The Importance of Psychological Resilience and How to Build it

Photo by Sead Dedić on Unsplash

Bouncing back after facing hardship is something we can all physically do, fall off a bike and you get up and get back on it, but many of us lack the tools to mentally bounce back, in other words, psychological resilience. To be psychologically resilient isn’t to ignore thoughts and feelings, or to avoid what is in front of you (no matter how hard it is to face it), it means having faith that no matter how impossible it seems, you will get through and overcome the cards you have been dealt.

The Five Pillars

Psychological resilience is said to be made up of five pillars – self awareness, purpose, mindfulness, relationships, and self-care. We may be aware of these five pillars but how can we use them to build strong psychological resilience?

Pillar One – Self-awareness

Being self-aware means having a clear understanding of your own personality including strengths, weaknesses and reoccurring thoughts you may have. The more self-aware you are the better you will be able to recognise thought patterns as well as bettering your own awareness and understanding of those around you, and the more aware you are of both yourself and others, the more aware you will become of your reactions to certain situations.

Having an understanding of how you react to certain situations will better your ability to bounce back as you will have your own knowledge of what does and doesn’t work in terms of your mental wellbeing. Self-awareness will enable you to communicate clearly with loved ones and those in your support network about your needs.

Pillar Two – Mindfulness

To be mindful is to be in the present moment, where you are right now with what you are experiencing right now in terms of environment and situation. There’s no point looking to the past for answers as we are no longer there, nor is there sense in worrying about what could happen in the future when today is all we have in this moment in time. When you’re mindful you are able to observe your thoughts and feelings as an outsider without labels or judgement, just like standing on a train station platform and watching the trains drive by.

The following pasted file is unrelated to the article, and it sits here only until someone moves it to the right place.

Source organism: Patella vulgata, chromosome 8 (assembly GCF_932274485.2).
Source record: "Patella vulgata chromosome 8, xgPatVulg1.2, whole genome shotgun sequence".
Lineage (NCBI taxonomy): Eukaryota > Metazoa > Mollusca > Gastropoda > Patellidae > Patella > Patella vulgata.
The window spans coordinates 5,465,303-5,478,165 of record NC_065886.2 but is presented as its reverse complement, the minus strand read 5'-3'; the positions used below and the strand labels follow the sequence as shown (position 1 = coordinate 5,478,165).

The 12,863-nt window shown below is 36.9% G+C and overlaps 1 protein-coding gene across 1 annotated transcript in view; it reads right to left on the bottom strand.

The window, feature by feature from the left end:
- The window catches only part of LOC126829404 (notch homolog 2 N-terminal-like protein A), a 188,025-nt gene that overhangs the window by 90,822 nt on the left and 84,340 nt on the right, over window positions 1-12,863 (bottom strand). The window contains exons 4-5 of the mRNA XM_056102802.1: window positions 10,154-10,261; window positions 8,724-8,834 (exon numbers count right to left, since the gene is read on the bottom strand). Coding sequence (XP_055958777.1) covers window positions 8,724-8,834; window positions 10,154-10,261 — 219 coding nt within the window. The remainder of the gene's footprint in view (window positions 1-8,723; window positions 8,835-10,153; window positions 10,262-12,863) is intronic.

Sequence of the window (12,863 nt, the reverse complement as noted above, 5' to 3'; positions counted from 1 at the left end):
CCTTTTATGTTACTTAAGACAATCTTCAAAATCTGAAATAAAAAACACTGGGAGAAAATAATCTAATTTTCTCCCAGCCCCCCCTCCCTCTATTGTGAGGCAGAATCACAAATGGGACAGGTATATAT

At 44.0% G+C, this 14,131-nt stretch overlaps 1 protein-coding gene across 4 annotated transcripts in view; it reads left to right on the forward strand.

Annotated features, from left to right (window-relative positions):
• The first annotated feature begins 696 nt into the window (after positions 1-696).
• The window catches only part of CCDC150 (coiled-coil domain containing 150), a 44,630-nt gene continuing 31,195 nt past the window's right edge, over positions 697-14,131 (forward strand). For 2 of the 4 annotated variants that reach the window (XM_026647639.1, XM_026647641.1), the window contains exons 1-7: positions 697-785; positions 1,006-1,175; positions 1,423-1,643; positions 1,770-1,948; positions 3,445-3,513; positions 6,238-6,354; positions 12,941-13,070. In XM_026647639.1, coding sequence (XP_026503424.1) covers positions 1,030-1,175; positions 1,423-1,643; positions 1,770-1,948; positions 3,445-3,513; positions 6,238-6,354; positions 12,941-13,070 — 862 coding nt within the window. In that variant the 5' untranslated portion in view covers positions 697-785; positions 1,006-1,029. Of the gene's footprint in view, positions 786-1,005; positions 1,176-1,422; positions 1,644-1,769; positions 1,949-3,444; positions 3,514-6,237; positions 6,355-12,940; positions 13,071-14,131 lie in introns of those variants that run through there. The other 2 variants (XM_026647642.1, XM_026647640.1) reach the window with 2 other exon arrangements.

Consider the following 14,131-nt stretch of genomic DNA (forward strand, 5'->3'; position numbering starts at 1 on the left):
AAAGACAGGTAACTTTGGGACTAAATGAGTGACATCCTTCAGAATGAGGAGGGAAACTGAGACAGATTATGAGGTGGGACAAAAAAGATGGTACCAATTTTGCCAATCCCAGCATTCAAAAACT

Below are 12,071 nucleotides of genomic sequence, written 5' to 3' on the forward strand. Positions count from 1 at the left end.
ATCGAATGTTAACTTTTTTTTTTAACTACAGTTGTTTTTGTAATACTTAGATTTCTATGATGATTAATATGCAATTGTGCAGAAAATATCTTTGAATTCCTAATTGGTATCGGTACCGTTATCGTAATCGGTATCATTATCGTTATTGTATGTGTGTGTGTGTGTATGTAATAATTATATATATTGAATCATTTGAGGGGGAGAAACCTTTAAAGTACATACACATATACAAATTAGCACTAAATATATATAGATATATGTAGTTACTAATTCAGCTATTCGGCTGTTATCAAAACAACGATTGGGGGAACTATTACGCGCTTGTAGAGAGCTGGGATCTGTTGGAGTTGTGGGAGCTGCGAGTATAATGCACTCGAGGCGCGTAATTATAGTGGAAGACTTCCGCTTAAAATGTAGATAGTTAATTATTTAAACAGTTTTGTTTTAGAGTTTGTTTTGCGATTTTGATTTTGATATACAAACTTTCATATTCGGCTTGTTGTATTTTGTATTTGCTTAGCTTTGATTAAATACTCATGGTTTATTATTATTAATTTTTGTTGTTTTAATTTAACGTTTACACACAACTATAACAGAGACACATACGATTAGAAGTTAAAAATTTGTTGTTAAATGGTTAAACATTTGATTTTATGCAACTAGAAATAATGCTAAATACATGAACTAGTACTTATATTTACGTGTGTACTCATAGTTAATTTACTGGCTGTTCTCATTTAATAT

Pillar Three – Self-care

How self-care looks will vary from one person to another but the meaning behind the term remains the same – to tend to one’s own needs using positive and healthy tools and resources. Practising self-care means showing our body, mind and spirit the respect it deserves, whether that’s through physical exercise, zoning out to some music or a 10-minute meditation. These tools and resources become vital when we face any hardships in life as they provide both comfort and escapism.

Pillar Four – Positive Relationships

Whether you are an introvert who thrives on solitary existence or an extrovert who is bursting with energy to share with a group of people, building and maintaining positive relationships is key in every aspect of our lives – work, home, and social.

No matter what your personality type, social interaction is good for all of us and positive interactions make us feel appreciated and accepted into a community.

Pillar Five – Purpose

Last, but not least, purpose. Having purpose behind what we do, say and believe is a vital crutch to living a meaningful life and of course bouncing back when life tests our every ounce of being. It pushes us to keep going and gives us something to live for in times of despair. That motive could be your family, a special loved one or your own personal reason for overcoming challenges and attaining success. The importance of it is that you find that purpose and it is worthy and strong enough for you to keep in the back of your mind and remind yourself of when you lose motivation or hope.

2020 has shown us just how unpredictable life can be, from a health emergency to experiencing the sudden loss of special people such as Kobe Bryant. It has taken its’ toll on our mental wellbeing and left many of us lacking hope and motivation, but we will get there. We will come out stronger and better for it. There is always a lesson to be learnt or an experience to be gained when life tests our ability to cope. You have got this!

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Ciao for now x

Posted by

Wellbeing writer, host for The Inspired Narrative podcast and mental health support worker.

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